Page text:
Andy Lane - Professor of Sport and Learning
Wales in the semi-finals of the Euros. One game away from the final and playing against a team that is yet to win in normal play. Why have Wales been successful?
Success is not a chance event. It starts with belief. Belief that you can achieve, belief that you will invest effort until that chance of achievement no longer exists. Wales started with a strong sense of belief that they could get out of the group stage. Three teams went through and Wales knew that they had a world superstar in their team who could do brilliant things and help produce goals.
Wales also knew that they would work hard, that players knew their roles, and that unless they worked hard, they had little chance. Gareth Bale’s brilliance required everyone else to work very hard and to concentrate. And so in the first game Wales won 1-0; England drew.
Belief in the dream was now reinforced by results and from results came increased motivation; “We can do this, we can really do this – It’s possible.” After a last minute defeat against England we then saw Wales play with intensity against Russia and win comprehensively.
Wales defeated Northern Ireland; a match they would have had a strong belief in winning and then achieved the impossible against Belgium, one of the fancied teams. Whilst the bookies and pundits looked at the form guide and expected a Belgium win, maybe the Belgium players believed this also; the Welsh team played with intensity and passion. A team that has not reached a major competition facing its last game and so determined to enjoy that game and if they played with passion, then they would leave with their heads held high. The result speaks for itself; a comprehensive victory.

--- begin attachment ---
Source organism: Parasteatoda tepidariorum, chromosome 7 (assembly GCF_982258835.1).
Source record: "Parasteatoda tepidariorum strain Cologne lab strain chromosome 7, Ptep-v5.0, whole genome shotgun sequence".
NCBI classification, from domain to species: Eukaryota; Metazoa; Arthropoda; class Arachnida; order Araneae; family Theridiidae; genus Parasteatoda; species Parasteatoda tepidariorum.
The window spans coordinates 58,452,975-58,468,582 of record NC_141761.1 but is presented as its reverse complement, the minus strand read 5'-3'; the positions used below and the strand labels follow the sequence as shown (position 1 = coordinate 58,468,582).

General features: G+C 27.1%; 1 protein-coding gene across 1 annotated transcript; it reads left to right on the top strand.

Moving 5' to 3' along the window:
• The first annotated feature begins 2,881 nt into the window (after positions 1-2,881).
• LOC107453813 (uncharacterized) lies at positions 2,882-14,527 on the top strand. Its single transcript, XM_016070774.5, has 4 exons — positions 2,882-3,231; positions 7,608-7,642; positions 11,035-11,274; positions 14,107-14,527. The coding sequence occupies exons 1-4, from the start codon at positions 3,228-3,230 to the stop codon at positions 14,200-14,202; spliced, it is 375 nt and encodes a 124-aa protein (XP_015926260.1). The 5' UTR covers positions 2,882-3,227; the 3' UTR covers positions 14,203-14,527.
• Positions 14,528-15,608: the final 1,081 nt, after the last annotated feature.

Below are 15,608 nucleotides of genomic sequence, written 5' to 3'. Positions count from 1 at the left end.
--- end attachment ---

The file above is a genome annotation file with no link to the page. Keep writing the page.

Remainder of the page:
Can Wales beat Portugal? Of course, if belief starts to wane, they should look to the example of Leicester’s Premiership win, or Greece’s 2004 victory in the same tournament. Why not England? England seemed to lack belief, lacked a plan to deliver their goals, and the draw against Russia seemed to confirm low beliefs and uncertainty in method. England needed a player to inspire, but Harry Kane looked off form, Raheem Stirling short of fitness, and other than flashes of excellence from Vardy and Sturridge v Wales, England lacked incision. And so we saw lots of passing sideways in the hope of doing something special, but nothing special was planned. Wales had Bale, and could plan for his brilliance at free-kicks. England, without a Bale, could have planned excellence at corner kicks, or at throw ins so to bamboozle the opposition with fast running but simple play. Iceland did it against us, after all.
Back to Wales… we have all found out our long lost Welsh relations and have a sense of being British. The lesson learned should be to believe in yourself, plan a strategy of how to deliver those beliefs and then act out that plan. Sounds simple, but it’s easy to overcomplicate matters and confuse a simple plan with a lot of unwanted thoughts and emotions.